The Telegraph
Since 1st March, 1999
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George ice fails to melt

New Delhi, July 28: A new week begins and the Congress has gone back to its old line on the Opposition boycott of George Fernandes.

After trying last week to find ways to end the year-and-a-half-long boycott of the defence minister, the Congress began the second week of the monsoon session of Parliament today on a different note: “Thus far, no further.”

A senior Congress parliamentary party leader said: “We have displayed enough flexibility last week and cooperated… to end the impasse over the boycott of Fernandes. But the government is not willing to concede our reasonable demand that a discussion on the Tehelka issue to ensure the end of boycott takes place in both Houses. So the deadlock continues.”

The party’s parliamentary affairs committee met this morning and Congress chief Sonia Gandhi was briefed about the efforts to resolve the issue. Later, the party leadership said it would show no further “flexibility”. “The responsibility now solely rests with the government,” a senior leader said.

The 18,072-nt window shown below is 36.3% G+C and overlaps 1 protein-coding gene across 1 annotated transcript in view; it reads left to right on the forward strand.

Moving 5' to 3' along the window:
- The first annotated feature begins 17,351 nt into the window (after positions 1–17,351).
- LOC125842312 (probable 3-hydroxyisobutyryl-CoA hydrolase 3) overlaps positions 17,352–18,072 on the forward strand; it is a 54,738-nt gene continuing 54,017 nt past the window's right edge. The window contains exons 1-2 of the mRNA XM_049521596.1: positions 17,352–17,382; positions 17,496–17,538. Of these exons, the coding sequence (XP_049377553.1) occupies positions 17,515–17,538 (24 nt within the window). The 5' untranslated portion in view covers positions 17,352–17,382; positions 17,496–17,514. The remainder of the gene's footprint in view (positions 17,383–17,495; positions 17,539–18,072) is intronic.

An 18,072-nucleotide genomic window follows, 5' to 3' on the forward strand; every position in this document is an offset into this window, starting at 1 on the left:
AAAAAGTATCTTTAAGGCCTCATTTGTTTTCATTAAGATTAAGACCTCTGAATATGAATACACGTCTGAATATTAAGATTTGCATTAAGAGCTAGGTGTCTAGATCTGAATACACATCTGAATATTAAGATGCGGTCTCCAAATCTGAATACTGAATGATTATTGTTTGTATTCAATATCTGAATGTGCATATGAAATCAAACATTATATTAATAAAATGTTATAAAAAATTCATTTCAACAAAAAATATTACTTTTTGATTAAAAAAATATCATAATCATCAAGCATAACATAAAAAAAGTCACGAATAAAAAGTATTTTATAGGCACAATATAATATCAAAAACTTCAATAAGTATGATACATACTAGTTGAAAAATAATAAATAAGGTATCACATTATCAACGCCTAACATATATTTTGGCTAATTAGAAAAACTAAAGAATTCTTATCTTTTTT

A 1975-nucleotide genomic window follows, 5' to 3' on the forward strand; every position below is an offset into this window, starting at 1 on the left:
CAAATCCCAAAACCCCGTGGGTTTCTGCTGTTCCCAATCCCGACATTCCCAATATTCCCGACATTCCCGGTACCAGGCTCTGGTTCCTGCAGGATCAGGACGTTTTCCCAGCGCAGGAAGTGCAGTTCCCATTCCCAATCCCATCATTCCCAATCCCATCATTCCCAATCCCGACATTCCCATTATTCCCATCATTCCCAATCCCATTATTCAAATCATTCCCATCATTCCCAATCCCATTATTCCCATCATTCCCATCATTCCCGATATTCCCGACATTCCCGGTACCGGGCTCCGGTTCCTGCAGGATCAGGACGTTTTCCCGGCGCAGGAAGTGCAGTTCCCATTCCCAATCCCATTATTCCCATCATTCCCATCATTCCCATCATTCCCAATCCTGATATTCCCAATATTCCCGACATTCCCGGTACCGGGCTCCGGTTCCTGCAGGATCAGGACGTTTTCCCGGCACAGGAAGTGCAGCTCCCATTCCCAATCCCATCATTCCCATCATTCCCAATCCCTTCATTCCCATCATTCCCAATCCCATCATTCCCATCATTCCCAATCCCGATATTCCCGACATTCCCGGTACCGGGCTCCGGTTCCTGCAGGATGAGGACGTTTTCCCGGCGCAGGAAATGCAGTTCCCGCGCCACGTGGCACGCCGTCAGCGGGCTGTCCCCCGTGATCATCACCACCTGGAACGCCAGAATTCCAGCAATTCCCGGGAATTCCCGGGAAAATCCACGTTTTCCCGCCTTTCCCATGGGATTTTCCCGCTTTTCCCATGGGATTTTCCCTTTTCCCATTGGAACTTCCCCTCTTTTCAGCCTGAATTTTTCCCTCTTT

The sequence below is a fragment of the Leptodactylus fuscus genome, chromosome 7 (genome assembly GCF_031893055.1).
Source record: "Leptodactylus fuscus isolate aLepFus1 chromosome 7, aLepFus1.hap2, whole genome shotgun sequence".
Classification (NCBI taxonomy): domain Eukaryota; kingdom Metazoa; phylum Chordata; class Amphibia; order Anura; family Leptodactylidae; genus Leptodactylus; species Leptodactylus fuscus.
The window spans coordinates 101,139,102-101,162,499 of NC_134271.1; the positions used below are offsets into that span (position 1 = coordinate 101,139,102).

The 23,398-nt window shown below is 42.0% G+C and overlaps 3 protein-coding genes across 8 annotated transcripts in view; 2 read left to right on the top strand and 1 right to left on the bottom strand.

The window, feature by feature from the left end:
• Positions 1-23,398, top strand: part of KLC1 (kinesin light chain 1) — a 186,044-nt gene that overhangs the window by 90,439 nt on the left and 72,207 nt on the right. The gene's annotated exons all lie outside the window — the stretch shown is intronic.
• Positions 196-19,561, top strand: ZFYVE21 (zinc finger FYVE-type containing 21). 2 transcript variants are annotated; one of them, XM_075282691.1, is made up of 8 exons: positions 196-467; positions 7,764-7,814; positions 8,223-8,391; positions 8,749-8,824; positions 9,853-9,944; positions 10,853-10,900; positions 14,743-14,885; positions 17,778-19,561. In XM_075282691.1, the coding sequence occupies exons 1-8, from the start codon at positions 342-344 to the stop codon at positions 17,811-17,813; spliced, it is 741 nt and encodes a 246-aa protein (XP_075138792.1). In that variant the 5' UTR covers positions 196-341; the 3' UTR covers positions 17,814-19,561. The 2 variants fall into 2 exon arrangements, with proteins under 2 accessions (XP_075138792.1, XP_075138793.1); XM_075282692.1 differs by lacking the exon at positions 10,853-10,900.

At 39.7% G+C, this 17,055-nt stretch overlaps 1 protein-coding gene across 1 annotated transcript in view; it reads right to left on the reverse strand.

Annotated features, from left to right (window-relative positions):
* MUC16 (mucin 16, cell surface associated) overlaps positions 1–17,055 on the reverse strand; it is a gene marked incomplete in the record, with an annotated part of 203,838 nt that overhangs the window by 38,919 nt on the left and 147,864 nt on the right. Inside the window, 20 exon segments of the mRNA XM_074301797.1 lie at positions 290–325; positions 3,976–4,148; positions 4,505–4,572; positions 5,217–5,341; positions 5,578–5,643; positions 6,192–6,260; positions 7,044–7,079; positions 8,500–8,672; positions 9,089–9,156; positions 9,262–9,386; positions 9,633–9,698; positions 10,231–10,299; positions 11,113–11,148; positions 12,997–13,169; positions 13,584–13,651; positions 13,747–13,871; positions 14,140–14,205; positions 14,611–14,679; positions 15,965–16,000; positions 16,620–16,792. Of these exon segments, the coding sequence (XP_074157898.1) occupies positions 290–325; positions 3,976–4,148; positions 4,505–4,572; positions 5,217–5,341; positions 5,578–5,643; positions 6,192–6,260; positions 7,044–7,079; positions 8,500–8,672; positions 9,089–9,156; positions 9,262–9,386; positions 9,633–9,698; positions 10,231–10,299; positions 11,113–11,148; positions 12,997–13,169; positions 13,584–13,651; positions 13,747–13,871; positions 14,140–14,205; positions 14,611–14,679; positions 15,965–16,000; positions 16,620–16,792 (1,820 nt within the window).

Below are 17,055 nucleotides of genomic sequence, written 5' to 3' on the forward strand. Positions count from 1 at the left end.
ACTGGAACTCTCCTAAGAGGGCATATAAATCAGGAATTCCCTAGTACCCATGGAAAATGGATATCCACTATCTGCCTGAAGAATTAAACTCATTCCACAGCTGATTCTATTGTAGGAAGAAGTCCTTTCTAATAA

The party leadership has its reasons to shut its doors on further negotiations with the Centre on the impasse. For, even though the Congress thinks the boycott has outlived its purpose and is proving counter-productive as the Centre cannot be quizzed on defence and security, other Opposition parties do not share this view.

Even as Congress spokesman S. Jaipal Reddy today said the party would not yield on the issue, the Left parties and the Rashtriya Janata Dal, which had participated in the boycott, were angry that the Congress had begun talks to resolve the impasse without taking them into confidence.

They said had there not been differences between the Congress and other Opposition parties, the Tehelka debate would have taken place in the Rajya Sabha today and the deadlock ended. Only “unexpected” pressure from them during Friday’s meeting of Opposition leaders had made the Congress demand a Lok Sabha debate on the issue.

Parliamentary affairs minister Sushma Swaraj’s refusal to permit this gave the Congress a face-saving device to shut the door on further talks.

The party also “ironed out” misunderstandings on the issue with Opposition parties today.

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